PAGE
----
Everyone gets cranky when they don’t feel well and dogs are no exception. Aloofness (for dogs that are usually cuddly), increased barking, and general irritability should clue you in that all is not well. High anxiety is also an indicator of an increased heart rate. Monitoring your pup with Voyce will let you know that your dog might have more than just a case of the grumps. By understanding how their baseline vital signs are trending over time, you can monitor changes that can signal more serious health issues.


#9. Sudden aggression.

You may be inclined to rush your pup to a behaviorist if they suddenly become aggressive, but most dog parents don’t realize that this is often a sign of illness. It may be a neurological disorder or it may indicate that your pup is in pain and they’re trying to avoid being touched where it hurts.

Angry shepherd

#10. Less interest in food and water.

Food is a big motivator and it’s a key sign that things may be off if your pup isn’t interested in their favorite food. The same goes for not drinking water. If you are concerned that your pup isn’t eating or drinking, it might be time to chat with your vet.

dog refuses treat

#11. Dry skin, sores or lumps and bumps.

The best way to detect these is to regularly spend quality time giving your best friend massages and belly rubs. You’ll get to know what’s normal for their skin.

dog cat massage

#12. Dry or watery, red, itchy or swollen eyes.

Dogs can get eye infections, so you want to check their peepers daily. You may be used to your pup’s eyes watering due to allergies, but excessive watering can be a sign of infection. Also, don’t ignore a swollen eyeball – that’s a sign you’ve got an emergency on your paws.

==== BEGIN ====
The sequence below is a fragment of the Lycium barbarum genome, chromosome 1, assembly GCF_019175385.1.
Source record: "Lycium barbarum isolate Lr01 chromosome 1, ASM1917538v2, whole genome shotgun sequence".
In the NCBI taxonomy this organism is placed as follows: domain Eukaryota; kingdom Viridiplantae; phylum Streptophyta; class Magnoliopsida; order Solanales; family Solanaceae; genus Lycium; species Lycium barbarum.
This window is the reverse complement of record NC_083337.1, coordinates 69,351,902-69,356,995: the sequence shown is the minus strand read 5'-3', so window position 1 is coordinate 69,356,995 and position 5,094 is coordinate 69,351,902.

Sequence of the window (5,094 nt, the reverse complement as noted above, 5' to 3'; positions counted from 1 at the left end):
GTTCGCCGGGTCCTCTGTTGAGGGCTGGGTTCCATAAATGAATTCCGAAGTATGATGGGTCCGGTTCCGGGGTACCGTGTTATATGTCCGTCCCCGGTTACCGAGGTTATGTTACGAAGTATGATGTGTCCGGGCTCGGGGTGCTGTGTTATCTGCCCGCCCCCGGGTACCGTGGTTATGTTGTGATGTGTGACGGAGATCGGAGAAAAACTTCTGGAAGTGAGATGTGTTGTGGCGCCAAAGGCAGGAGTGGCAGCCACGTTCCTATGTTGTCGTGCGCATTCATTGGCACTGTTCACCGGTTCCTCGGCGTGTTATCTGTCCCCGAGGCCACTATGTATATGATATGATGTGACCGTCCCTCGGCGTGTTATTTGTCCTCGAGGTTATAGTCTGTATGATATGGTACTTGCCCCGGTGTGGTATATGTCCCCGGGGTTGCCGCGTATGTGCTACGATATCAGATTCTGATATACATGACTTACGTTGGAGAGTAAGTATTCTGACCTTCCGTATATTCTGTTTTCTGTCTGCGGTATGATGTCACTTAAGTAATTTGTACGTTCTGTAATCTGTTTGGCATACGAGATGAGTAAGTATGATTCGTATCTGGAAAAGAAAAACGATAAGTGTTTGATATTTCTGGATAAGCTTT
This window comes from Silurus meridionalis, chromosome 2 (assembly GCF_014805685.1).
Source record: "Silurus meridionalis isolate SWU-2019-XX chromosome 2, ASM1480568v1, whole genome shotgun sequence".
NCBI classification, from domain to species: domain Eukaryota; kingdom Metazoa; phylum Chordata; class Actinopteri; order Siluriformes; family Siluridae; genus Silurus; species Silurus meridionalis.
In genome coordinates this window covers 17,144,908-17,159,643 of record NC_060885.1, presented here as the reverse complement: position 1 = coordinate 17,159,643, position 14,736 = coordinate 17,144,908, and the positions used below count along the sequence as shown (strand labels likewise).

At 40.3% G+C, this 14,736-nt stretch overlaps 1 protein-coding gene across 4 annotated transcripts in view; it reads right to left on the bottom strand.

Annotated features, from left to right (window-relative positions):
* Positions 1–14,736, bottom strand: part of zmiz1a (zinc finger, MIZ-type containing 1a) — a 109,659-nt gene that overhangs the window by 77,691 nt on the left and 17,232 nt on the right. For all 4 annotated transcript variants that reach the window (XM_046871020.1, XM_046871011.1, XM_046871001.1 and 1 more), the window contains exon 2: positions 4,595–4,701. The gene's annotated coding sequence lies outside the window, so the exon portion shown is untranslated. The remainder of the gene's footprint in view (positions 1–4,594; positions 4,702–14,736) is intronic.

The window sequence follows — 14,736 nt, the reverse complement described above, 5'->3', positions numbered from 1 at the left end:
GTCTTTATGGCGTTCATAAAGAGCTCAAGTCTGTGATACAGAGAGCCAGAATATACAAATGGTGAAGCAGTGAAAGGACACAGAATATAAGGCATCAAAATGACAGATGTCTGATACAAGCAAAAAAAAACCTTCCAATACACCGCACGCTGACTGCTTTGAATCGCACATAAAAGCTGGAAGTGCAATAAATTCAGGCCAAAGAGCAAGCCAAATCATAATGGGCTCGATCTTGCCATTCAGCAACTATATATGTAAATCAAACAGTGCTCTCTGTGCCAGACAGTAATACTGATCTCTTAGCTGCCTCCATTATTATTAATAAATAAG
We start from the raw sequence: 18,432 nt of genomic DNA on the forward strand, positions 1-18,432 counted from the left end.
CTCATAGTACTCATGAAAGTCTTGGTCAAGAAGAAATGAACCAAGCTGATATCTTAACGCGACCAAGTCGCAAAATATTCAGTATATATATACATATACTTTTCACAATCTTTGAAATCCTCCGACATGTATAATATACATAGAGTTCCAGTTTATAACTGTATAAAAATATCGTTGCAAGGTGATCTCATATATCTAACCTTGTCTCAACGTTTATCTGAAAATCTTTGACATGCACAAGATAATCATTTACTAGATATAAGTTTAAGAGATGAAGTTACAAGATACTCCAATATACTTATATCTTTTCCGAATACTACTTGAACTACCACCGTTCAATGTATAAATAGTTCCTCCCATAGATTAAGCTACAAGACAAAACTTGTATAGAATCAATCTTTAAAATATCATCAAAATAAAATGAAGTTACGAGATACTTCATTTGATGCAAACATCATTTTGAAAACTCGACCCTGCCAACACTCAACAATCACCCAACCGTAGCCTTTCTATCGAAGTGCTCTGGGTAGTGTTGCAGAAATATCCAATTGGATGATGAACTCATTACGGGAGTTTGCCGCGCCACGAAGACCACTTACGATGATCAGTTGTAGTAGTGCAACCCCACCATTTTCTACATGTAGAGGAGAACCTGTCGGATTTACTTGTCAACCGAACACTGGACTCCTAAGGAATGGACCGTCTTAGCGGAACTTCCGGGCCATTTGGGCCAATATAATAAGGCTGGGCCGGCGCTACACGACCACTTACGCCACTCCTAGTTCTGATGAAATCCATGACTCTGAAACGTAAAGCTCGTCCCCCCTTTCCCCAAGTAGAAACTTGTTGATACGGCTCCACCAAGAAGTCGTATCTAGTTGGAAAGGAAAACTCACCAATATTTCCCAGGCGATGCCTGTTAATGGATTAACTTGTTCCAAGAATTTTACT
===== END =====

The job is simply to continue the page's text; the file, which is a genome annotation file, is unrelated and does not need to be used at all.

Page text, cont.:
#13. Swollen belly.

No, we’re not talking about some extra chub after eating too much bacon or retaining a little extra water. For dogs, bloating can be deadly. If your pup’s belly is distended and feels hard, it’s an emergency.

Big dog belly

#14. Difficulty walking, sitting and getting up.

Odds are your pup may be in pain if she has a hard time laying down for afternoon snoozes and isn’t bouncing up the stairs like normal. It may also be a sign of a neurological issue. Amanda Landis-Hanna, DVM states, “Many of my clients believe their dog is ‘just getting old.’ Often, however, there is a medical cause for changes in mobility or sleeping. By treating the underlying condition, we can give the dog a better quality of life for a longer period of time. The sooner we note these changes, the faster we can make her feel better.”

lazy dog

#15. Warmer than usual ears and nose.

The only sure way to tell if your dog has a fever is to stick a thermometer up their pooper, but you don’t want to do go there if you don’t have to! But, if you notice that their nose and ears are feeling hot, you should check their temperature just to be sure.

dog nose

For more, check out these articles!

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Written by: Regina Lizik

February 26, 2019